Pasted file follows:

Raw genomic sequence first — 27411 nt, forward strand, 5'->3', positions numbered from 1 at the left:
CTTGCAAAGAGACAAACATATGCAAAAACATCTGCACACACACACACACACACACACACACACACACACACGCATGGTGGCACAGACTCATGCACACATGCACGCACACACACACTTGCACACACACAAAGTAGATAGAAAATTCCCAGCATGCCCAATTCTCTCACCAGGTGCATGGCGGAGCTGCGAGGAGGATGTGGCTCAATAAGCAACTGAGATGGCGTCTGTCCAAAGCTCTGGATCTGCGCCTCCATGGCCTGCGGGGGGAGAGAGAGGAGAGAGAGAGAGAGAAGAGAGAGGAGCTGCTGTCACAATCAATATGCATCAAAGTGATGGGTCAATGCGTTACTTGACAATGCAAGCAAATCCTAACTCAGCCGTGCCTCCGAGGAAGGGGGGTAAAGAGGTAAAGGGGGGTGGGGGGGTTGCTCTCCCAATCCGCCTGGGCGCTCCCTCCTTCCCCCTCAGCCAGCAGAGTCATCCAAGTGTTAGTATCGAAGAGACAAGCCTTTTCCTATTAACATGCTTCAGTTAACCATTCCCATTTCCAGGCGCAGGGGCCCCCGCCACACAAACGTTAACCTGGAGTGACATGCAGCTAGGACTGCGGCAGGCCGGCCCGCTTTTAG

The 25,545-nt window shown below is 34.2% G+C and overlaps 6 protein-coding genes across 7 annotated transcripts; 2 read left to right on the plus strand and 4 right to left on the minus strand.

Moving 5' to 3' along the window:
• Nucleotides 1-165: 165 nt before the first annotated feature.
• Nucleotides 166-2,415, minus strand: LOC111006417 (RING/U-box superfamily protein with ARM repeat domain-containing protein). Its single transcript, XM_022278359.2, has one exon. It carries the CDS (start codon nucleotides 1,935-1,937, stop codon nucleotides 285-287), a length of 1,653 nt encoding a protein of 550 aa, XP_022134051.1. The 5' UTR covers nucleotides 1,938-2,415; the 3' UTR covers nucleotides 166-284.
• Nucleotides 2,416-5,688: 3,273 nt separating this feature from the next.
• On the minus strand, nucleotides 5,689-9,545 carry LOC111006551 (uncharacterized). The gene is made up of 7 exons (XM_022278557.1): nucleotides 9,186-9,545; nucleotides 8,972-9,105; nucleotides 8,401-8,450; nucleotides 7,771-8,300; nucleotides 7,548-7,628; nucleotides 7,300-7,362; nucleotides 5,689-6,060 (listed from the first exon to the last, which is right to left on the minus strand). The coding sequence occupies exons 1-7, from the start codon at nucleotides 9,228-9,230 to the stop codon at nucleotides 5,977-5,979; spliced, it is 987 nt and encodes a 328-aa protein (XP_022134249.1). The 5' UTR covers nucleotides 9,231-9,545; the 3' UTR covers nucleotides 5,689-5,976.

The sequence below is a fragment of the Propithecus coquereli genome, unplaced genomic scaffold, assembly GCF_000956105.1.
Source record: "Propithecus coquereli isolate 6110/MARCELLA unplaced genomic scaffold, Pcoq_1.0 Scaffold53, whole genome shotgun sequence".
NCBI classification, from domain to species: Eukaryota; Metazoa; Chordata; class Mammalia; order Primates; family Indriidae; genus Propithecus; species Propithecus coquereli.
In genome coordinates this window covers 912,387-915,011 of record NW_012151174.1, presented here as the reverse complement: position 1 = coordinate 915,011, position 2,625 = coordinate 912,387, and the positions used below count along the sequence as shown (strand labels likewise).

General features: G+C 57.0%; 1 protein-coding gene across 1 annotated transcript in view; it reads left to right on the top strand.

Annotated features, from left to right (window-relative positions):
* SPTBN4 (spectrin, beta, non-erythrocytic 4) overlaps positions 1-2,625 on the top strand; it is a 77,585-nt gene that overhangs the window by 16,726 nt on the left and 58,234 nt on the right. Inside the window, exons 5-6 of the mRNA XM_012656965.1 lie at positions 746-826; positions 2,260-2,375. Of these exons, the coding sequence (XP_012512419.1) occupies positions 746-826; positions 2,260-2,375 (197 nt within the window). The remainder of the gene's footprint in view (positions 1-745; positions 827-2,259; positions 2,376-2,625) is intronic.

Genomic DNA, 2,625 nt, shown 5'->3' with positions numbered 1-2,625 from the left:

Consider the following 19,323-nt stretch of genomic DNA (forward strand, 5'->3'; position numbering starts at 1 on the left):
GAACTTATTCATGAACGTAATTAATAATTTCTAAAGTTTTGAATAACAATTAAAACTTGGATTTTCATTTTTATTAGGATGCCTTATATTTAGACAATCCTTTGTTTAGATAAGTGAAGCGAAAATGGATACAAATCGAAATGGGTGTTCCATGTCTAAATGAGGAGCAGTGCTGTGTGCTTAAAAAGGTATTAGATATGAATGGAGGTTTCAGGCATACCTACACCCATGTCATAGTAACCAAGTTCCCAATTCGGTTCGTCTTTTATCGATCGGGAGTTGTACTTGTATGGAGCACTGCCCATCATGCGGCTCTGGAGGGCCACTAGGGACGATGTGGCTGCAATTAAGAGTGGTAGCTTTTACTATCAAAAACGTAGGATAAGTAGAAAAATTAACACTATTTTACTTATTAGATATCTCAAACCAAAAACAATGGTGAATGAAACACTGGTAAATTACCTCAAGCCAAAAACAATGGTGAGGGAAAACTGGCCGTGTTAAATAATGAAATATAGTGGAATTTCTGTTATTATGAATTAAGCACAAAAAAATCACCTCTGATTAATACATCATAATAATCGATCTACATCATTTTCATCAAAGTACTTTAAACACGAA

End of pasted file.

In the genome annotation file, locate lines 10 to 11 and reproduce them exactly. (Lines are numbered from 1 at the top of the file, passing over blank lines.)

Source record: "Propithecus coquereli isolate 6110/MARCELLA unplaced genomic scaffold, Pcoq_1.0 Scaffold53, whole genome shotgun sequence".
NCBI classification, from domain to species: Eukaryota; Metazoa; Chordata; class Mammalia; order Primates; family Indriidae; genus Propithecus; species Propithecus coquereli.